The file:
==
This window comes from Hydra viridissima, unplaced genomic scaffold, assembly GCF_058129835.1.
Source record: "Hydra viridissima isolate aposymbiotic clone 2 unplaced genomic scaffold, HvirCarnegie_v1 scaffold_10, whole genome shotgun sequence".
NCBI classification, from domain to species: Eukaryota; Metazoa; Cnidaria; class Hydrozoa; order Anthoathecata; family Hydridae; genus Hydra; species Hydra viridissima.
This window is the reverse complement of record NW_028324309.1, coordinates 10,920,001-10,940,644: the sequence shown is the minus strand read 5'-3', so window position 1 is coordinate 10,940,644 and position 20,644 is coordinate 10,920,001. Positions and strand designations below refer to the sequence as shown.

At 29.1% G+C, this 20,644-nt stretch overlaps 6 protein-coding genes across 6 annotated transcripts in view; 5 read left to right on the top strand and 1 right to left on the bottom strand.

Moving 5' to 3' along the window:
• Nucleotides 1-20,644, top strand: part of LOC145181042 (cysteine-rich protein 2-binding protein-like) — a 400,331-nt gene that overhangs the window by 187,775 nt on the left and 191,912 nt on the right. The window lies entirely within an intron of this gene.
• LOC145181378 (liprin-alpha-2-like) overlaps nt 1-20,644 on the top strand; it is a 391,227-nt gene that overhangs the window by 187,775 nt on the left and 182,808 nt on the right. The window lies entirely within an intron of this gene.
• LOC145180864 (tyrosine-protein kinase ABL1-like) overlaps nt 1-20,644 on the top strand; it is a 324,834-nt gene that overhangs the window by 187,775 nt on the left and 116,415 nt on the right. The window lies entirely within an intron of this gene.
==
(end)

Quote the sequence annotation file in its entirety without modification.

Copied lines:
This window comes from Hydra viridissima, unplaced genomic scaffold, assembly GCF_058129835.1.
Source record: "Hydra viridissima isolate aposymbiotic clone 2 unplaced genomic scaffold, HvirCarnegie_v1 scaffold_10, whole genome shotgun sequence".
NCBI classification, from domain to species: Eukaryota; Metazoa; Cnidaria; class Hydrozoa; order Anthoathecata; family Hydridae; genus Hydra; species Hydra viridissima.
This window is the reverse complement of record NW_028324309.1, coordinates 10,920,001-10,940,644: the sequence shown is the minus strand read 5'-3', so window position 1 is coordinate 10,940,644 and position 20,644 is coordinate 10,920,001. Positions and strand designations below refer to the sequence as shown.

At 29.1% G+C, this 20,644-nt stretch overlaps 6 protein-coding genes across 6 annotated transcripts in view; 5 read left to right on the top strand and 1 right to left on the bottom strand.

Moving 5' to 3' along the window:
• Nucleotides 1-20,644, top strand: part of LOC145181042 (cysteine-rich protein 2-binding protein-like) — a 400,331-nt gene that overhangs the window by 187,775 nt on the left and 191,912 nt on the right. The window lies entirely within an intron of this gene.
• LOC145181378 (liprin-alpha-2-like) overlaps nt 1-20,644 on the top strand; it is a 391,227-nt gene that overhangs the window by 187,775 nt on the left and 182,808 nt on the right. The window lies entirely within an intron of this gene.
• LOC145180864 (tyrosine-protein kinase ABL1-like) overlaps nt 1-20,644 on the top strand; it is a 324,834-nt gene that overhangs the window by 187,775 nt on the left and 116,415 nt on the right. The window lies entirely within an intron of this gene.